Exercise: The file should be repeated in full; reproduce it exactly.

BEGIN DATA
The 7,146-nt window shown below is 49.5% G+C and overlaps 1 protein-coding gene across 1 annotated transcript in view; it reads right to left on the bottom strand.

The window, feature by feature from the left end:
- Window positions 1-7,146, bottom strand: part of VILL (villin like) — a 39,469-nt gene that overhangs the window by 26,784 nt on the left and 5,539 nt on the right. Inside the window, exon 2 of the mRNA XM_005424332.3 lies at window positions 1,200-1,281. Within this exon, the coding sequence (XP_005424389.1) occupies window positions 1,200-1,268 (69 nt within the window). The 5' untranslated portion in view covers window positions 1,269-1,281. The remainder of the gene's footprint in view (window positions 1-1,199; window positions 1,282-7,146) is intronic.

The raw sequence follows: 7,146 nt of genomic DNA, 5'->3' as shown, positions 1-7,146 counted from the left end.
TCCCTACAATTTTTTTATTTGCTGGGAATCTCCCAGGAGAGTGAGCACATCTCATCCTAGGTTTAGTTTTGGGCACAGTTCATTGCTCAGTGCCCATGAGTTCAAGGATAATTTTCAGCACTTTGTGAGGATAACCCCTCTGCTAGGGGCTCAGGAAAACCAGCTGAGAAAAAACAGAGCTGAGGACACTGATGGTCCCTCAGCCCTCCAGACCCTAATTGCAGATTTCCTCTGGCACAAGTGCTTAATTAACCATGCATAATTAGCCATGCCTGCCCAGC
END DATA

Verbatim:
The 7,146-nt window shown below is 49.5% G+C and overlaps 1 protein-coding gene across 1 annotated transcript in view; it reads right to left on the bottom strand.

The window, feature by feature from the left end:
- Window positions 1-7,146, bottom strand: part of VILL (villin like) — a 39,469-nt gene that overhangs the window by 26,784 nt on the left and 5,539 nt on the right. Inside the window, exon 2 of the mRNA XM_005424332.3 lies at window positions 1,200-1,281. Within this exon, the coding sequence (XP_005424389.1) occupies window positions 1,200-1,268 (69 nt within the window). The 5' untranslated portion in view covers window positions 1,269-1,281. The remainder of the gene's footprint in view (window positions 1-1,199; window positions 1,282-7,146) is intronic.

The raw sequence follows: 7,146 nt of genomic DNA, 5'->3' as shown, positions 1-7,146 counted from the left end.
TCCCTACAATTTTTTTATTTGCTGGGAATCTCCCAGGAGAGTGAGCACATCTCATCCTAGGTTTAGTTTTGGGCACAGTTCATTGCTCAGTGCCCATGAGTTCAAGGATAATTTTCAGCACTTTGTGAGGATAACCCCTCTGCTAGGGGCTCAGGAAAACCAGCTGAGAAAAAACAGAGCTGAGGACACTGATGGTCCCTCAGCCCTCCAGACCCTAATTGCAGATTTCCTCTGGCACAAGTGCTTAATTAACCATGCATAATTAGCCATGCCTGCCCAGC